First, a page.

2. Hi Drew, You might try the Jim Beam next. The Wild Turkey Rye is fantastic and worth seeking out. To sub the Picon, Amaro Cio Ciaro is going to be the closest match. The Cio Ciaro is lighter in texture and heavier on the herbal flavors and finish. I love the Cio Ciaro but compared to the Picon it seems muddy. Add some Angostura orange bitters to the Cio Ciaro and you'll be a little closer. (For this recipe maybe a drop or two of bitters into the 3/4 tsp of cio ciaro). Real Picon has a light, fresh brandied orange flavor that's way out in front of its herbal profile and remarkably easy to drink on its own. Hopefully someone will make a deal to import it to the US soon - apparently the distributer in France does not think the US "worthy" of exporting to these days.

  3. Thanks Ethan,
    I will search out the wild turkey rye as I have been drinking a lot of rye in various forms...I have Fee west Indian orange and Regan orange, one more bitter is always welcome.

    The recipe you posted here is very different from the one on, it is like a different drink altogether. Not sure I wanted that much lillet in mine, but will try to find the Cocchi Americano and give this version another try. Hope you came up with some ice last night!

  4. Drew,

    Really for the money (Should run you around $25) the Wild Turkey is an exceptional buy. Great for old school recipes too with it's high proof and big flavors.

    O'Gosh's recipe is a more modern adaptation, along the lines of Ted Haigh and Robert Hess's adaptations. With normal dry vermouth, it is probably the way to go, but even at 1:1 with fresh Noilly Prat I found the drink enjoyable. I was going for something truer to the original however, which is why I experimented with the different apretif wines. I would not agree at all with Ramazzotti as a Picon sub though - it's an amaro, but there are a wide range of amari and the two are not very close in flavor. It would be better than nothing - but you would still want to add healthy dose of orange bitters as the Picon is all about the orange flavor. (Reagan's would be OK, but the Angostura orange has an amazing fresh citrus oil aspect that's hard to beat).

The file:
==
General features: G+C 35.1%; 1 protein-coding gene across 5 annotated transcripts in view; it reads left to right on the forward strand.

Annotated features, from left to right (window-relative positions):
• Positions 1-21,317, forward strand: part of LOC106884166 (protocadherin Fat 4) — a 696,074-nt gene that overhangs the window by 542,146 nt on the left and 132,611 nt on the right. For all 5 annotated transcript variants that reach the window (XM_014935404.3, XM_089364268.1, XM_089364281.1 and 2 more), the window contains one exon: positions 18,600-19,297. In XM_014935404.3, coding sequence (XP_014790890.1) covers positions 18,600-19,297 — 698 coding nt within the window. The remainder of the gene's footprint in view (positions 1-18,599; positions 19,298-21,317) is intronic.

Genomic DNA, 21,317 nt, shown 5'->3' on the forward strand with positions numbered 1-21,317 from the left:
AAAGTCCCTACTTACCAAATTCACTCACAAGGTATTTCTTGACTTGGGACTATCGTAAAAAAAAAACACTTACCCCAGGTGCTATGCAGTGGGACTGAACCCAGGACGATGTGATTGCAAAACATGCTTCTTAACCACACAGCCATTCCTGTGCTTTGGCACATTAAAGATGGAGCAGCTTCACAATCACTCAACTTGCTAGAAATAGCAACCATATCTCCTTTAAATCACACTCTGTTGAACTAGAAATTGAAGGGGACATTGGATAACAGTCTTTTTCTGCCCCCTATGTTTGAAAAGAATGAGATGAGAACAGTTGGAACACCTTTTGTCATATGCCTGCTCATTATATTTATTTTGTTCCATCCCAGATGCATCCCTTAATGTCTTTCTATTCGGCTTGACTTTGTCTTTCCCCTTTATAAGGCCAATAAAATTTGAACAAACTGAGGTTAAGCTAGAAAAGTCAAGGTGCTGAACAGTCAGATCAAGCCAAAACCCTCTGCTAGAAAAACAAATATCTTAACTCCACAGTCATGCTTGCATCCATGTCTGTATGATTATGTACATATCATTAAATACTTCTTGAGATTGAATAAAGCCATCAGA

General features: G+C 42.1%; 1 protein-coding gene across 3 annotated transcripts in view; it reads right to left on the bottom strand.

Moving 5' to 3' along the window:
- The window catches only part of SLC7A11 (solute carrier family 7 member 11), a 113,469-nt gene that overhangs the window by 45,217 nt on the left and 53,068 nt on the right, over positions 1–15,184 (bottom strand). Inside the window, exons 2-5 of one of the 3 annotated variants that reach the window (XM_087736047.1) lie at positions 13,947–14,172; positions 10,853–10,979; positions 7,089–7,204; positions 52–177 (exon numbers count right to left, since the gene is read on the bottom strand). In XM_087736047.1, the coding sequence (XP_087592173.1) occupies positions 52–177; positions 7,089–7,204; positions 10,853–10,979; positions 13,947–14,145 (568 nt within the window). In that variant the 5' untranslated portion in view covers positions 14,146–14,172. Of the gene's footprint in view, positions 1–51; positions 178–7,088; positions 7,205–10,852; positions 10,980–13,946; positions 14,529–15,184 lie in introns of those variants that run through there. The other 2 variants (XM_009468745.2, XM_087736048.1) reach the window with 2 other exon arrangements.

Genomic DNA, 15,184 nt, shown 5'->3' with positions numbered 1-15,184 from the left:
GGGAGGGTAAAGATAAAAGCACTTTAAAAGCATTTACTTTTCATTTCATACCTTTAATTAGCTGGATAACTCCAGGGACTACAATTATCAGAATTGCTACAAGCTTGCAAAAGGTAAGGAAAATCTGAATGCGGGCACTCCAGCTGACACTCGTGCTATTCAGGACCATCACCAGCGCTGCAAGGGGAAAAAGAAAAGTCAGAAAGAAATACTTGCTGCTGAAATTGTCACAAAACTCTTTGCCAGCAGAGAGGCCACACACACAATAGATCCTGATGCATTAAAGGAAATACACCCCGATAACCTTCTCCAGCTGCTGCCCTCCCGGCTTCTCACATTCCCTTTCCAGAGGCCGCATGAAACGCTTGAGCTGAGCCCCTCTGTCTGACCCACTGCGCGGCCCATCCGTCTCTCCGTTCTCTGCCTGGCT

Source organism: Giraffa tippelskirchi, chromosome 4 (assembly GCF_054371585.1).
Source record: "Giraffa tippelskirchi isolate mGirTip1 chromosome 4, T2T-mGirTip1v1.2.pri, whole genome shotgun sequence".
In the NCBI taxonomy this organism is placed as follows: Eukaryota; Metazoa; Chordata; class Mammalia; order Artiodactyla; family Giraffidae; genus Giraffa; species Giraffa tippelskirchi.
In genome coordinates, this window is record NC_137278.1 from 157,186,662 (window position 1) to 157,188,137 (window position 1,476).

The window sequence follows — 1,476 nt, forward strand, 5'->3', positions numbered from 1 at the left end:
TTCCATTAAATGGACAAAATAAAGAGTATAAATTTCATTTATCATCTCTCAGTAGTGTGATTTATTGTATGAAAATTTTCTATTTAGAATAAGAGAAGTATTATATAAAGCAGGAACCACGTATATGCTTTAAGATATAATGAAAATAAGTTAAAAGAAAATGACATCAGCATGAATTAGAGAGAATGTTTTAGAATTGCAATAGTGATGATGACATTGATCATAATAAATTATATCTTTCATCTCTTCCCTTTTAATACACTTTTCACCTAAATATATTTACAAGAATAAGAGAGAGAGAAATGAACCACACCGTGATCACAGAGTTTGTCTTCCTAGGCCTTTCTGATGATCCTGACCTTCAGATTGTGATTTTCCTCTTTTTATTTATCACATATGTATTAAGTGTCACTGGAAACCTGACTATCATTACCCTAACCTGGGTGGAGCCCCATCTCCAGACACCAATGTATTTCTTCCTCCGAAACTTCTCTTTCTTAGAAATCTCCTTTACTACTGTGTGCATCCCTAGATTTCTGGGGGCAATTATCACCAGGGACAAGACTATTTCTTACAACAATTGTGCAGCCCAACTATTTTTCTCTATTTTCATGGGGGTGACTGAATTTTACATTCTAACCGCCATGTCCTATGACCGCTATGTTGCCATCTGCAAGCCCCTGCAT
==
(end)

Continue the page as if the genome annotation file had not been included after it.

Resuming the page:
Lastly - Cocchi like I said in the post, is a tricky one and not the best in everything. Its flavors seem to be easily amplified and exaggerated in the wrong mix - but when balanced correctly it is one of those irreplaceable bottles to have around. I get mine from DrinkUp

    My snifter got some good use last night, and I have plenty of good frozen water again for tonight, Cheers!


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  6. In old South American books, 1922, 1924 and 1936, appears in different recipes of Brooklyn the tipe of vermouth change, but always is made with the Amer picon and marraschino , in some of the recipes the amer picon is replaced in for Fernet Branca.
    The books are
    Argentine bartender Manual 1922, written by the Association of Argentine cantineros( bartenders),El coctelero argentino 1919,Manual del bar (1924)by antoni fernandez, Cocktails (1936) by Raymond Porta MINGOT.
    My 2 cents


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    1. Just made my first true Brooklyn tonight after receiving my Torani Amer in the mail...was looking forward to this, and was not disappointed at all. I used Bulleit Rye (2 oz), Noilly Pratt Dry (.75 oz), and 2 tsp each of Picon and Maraschino. The drink took on a manhattanish appeal, but with a very nice zest. The rye as base stood out, but did not overpower. The Picon and Maraschino combined nicely particularly as a bouquet while drinking.